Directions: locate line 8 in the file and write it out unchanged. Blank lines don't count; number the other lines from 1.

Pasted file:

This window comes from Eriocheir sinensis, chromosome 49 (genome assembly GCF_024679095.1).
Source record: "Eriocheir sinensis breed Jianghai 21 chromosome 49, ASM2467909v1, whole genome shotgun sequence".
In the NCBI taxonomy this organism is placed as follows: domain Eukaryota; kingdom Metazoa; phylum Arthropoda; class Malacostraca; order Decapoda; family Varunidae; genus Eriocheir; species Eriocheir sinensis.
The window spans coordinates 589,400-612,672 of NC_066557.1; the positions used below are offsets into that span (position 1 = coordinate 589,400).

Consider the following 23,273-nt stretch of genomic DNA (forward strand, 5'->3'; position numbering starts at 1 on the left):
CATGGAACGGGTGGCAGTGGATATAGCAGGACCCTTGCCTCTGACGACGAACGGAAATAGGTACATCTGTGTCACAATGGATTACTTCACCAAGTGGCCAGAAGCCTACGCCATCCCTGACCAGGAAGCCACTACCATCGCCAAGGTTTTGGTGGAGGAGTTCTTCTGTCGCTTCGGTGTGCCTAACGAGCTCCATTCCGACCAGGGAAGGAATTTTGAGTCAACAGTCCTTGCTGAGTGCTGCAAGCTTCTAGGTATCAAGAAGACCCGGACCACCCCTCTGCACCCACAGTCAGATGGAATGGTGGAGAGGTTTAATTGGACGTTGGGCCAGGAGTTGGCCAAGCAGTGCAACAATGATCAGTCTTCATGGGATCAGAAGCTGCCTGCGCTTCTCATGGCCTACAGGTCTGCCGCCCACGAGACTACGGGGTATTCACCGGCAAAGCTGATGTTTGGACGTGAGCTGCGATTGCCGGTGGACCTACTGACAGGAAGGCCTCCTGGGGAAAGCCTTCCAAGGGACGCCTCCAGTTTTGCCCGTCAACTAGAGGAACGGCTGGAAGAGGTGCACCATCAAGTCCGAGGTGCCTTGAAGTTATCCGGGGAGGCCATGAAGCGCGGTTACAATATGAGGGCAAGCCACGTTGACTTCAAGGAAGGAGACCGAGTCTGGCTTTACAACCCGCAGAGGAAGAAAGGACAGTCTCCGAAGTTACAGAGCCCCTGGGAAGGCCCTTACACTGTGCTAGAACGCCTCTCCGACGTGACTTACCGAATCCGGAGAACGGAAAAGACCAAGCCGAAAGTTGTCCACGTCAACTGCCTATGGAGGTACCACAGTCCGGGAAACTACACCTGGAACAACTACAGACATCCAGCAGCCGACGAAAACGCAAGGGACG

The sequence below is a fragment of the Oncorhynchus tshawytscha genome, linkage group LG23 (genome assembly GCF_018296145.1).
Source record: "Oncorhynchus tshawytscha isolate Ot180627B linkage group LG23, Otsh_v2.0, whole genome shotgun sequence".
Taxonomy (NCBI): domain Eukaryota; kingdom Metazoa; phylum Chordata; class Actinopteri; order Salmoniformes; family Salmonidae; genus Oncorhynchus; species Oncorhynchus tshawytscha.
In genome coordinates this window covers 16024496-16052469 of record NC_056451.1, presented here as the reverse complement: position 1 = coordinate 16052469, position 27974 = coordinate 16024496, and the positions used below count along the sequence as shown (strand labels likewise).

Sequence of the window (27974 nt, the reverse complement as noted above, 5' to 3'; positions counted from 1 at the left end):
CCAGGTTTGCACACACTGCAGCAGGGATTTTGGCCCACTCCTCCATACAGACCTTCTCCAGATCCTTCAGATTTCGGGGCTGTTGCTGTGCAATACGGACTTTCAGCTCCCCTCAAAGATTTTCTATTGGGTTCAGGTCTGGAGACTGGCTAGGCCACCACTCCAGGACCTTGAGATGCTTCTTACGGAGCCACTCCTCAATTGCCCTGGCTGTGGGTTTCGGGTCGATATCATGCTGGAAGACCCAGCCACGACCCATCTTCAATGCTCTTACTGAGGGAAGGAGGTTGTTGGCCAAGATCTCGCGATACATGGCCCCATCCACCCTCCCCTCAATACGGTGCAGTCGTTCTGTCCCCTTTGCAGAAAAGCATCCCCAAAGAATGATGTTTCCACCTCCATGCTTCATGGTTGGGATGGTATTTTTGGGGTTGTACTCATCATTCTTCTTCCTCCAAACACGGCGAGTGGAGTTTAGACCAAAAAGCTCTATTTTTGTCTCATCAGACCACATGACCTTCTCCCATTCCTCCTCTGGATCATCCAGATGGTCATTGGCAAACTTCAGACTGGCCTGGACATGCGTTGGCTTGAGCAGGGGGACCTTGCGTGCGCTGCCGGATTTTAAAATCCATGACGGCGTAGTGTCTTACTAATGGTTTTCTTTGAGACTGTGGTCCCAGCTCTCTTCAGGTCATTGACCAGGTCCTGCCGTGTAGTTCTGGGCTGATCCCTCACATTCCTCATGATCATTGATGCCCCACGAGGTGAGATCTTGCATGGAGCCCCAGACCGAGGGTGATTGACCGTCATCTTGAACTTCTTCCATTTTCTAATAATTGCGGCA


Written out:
Source record: "Oncorhynchus tshawytscha isolate Ot180627B linkage group LG23, Otsh_v2.0, whole genome shotgun sequence".